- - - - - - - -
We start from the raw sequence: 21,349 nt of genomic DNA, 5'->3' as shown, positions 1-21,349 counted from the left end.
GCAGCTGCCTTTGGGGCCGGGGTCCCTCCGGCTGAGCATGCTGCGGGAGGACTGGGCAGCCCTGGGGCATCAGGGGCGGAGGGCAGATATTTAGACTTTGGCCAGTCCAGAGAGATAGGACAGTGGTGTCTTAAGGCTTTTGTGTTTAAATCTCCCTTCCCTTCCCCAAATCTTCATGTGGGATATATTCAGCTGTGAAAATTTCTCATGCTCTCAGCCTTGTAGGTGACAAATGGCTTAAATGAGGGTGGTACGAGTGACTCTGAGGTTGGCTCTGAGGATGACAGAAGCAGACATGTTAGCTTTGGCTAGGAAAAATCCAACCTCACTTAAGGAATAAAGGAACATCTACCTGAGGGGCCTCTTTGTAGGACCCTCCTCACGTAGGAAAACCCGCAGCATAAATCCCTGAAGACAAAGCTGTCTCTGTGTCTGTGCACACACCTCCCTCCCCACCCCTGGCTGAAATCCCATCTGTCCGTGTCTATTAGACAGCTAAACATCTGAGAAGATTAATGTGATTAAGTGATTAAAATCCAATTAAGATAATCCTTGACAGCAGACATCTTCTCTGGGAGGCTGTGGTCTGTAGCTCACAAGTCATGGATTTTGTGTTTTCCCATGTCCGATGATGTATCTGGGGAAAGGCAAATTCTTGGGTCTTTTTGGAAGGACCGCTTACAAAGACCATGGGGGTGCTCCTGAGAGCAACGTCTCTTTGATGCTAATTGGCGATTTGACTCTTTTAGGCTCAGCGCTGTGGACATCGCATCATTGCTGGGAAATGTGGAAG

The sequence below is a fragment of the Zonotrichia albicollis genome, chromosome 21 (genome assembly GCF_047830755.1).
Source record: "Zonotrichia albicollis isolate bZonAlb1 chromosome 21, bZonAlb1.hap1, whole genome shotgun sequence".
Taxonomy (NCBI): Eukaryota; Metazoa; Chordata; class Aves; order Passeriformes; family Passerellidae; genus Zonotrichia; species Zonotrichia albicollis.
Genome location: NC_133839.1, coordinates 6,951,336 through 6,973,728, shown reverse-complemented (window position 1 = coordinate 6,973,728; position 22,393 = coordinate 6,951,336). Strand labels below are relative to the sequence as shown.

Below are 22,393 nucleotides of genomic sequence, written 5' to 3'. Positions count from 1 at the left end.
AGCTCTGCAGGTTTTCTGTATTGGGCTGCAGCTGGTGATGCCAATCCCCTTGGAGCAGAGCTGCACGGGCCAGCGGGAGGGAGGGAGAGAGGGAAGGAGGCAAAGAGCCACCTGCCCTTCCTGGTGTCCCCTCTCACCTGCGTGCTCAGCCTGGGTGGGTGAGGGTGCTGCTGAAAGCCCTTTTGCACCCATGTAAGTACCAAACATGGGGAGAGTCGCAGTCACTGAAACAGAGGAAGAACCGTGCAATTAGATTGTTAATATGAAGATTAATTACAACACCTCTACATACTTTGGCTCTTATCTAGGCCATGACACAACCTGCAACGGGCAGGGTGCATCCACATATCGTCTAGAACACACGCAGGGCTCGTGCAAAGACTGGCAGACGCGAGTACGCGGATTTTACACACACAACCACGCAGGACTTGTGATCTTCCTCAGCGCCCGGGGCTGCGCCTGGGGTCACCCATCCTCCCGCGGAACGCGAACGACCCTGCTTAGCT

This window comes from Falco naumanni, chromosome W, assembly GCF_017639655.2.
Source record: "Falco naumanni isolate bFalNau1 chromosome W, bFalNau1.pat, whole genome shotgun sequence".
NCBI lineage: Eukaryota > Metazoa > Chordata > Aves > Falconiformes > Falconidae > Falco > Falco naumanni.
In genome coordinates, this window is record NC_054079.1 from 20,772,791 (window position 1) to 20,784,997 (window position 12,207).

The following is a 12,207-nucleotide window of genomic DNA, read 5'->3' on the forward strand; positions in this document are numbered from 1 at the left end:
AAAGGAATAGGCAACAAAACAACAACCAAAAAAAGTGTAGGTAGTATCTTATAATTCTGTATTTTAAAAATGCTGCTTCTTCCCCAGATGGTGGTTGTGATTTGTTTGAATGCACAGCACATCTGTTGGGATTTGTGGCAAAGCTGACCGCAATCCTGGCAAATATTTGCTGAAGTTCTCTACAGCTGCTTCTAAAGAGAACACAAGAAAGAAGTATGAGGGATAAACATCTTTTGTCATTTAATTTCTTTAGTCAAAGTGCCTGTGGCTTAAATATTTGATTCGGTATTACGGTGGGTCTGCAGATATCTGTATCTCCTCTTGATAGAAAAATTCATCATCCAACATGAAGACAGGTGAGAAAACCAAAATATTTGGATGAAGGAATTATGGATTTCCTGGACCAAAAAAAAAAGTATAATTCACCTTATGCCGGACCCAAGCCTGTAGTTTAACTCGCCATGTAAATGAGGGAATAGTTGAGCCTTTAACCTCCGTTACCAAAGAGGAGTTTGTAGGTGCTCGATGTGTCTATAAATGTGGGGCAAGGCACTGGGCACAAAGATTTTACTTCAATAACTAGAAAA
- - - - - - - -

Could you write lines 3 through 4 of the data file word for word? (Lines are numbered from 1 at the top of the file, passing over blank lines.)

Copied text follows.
The sequence below is a fragment of the Zonotrichia albicollis genome, chromosome 21 (genome assembly GCF_047830755.1).
Source record: "Zonotrichia albicollis isolate bZonAlb1 chromosome 21, bZonAlb1.hap1, whole genome shotgun sequence".